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A looming mistake on Hennepin Avenue


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The Minneapolis City Council will vote soon on the Public Works plan for the reconstruction of Hennepin Avenue between Douglas Avenue and Lake Street. The plan may rival the former Kmart at Nicollet Avenue and Lake Street as a symbol of well-intentioned but failed urban planning.

Based on my 30-year perspective as a property owner along Hennepin Avenue with a background in transportation planning, this is a solution looking for a problem. The Lowry Hill and Uptown Special Service District Advisory Boards unanimously recommended that Public Works develop a new plan, and virtually every business on Hennepin Avenue is opposed to the current plan.

The plan starts with a simplistic assumption that by limiting left-turn options with freeway-style medians and signs one can reduce a busy two-lane road to one lane and not suffer the consequences. Public Works has projected that there will be significant volumes of traffic detouring through neighborhoods to avoid congestion on Hennepin Avenue. A review of the project by Loucks Engineering found that the plan will result in major congestion issues affecting users of Hennepin Avenue and the surrounding neighborhoods. Once the project is implemented, with traffic cutting through their neighborhoods and parking becoming harder to find, residents will likely ask who was responsible for it.

I agree with the need to consider and address climate change, which has been a key theme by supporters of the plan.

At the Public Works and Infrastructure Committee meeting on May 19, City Council Member Elliott Payne stated in support of dedicated 24-hours-per-day, seven-days-per-week bus lanes that the “scale of the climate change requires a fairly significant scale of the policy solution,” and Council Member Robin Wonsley Worlobah expounded that “my office is a huge proponent of the Green New Deal.”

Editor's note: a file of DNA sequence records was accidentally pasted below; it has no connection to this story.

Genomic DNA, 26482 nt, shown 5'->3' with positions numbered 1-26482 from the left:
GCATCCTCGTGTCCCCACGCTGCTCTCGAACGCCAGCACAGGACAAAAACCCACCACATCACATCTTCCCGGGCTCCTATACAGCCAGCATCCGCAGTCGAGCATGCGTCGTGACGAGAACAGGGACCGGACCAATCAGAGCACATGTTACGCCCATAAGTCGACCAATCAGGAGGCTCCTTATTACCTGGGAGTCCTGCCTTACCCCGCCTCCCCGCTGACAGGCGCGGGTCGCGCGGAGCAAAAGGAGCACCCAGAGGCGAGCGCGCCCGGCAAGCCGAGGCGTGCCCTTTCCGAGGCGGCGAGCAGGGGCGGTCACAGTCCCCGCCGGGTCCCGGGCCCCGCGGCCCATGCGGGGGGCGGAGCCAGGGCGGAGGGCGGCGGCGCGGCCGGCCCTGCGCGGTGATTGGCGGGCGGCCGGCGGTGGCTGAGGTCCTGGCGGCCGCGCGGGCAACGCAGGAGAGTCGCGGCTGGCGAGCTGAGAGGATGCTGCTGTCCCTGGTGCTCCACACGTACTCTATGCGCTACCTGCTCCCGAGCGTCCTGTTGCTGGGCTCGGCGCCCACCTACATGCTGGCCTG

If these council members are truly sincere about the need to prioritize climate change and implement the city’s policy to address it, they should vote against the plan, since the Metropolitan Council reported, in Table 12 on page 31 of its draft 2040 Transportation Policy Plan Amendment, that its proposed bus-rapid transit lines will increase greenhouse-gas emissions.

Public Works Engineer Alan Klugman referred at the Public Works Committee to the very large and detailed data set that Metro Transit has, but Public Works has never been able to answer the basic question of how much transit time the dedicated bus lanes are estimated to save and whether there are there other options that could achieve similar savings.

The city’s consultants prepared a detailed historical review of accidents and injuries on Hennepin Avenue but never analyzed whether accidents and injuries should increase or decrease under the plan. Loucks’ review of the plan felt that there were serious safety concerns and issues. Further, an Insurance Institute for Highway Safety study of emergency room visits found increased injuries from similar two-way bike lanes in other cities.

Reduced green space from narrower boulevards and concrete medians will make Hennepin Avenue feel more like a freeway than a neighborhood street that is comfortable for pedestrians.

It appears likely that the City Council will adopt the plan. In doing so, the city will have missed an opportunity to reconstruct Hennepin Avenue in a manner that could have improved it for its users and neighbors. The city will instead be saddled for 50 years with a design that will create unsolvable problems and neighborhood friction.

The least that the City Council can do for neighborhood businesses and residents is not to mandate the dedicated 24/7 bus lanes on Hennepin Avenue that Council Members Payne, Wonsley Worlobah and Aisha Chughtai voted to adopt at the Public Works Committee meeting. The council should instead follow the city attorney’s advice and past practice by allowing Public Works to have the requested discretion to determine how the use of the lanes should be divided between buses and parking in the future.

Tom Fletcher is a City Council-appointed member of the Lowry Hill Special Service District Advisory Board, and is president of Fletcher Management.



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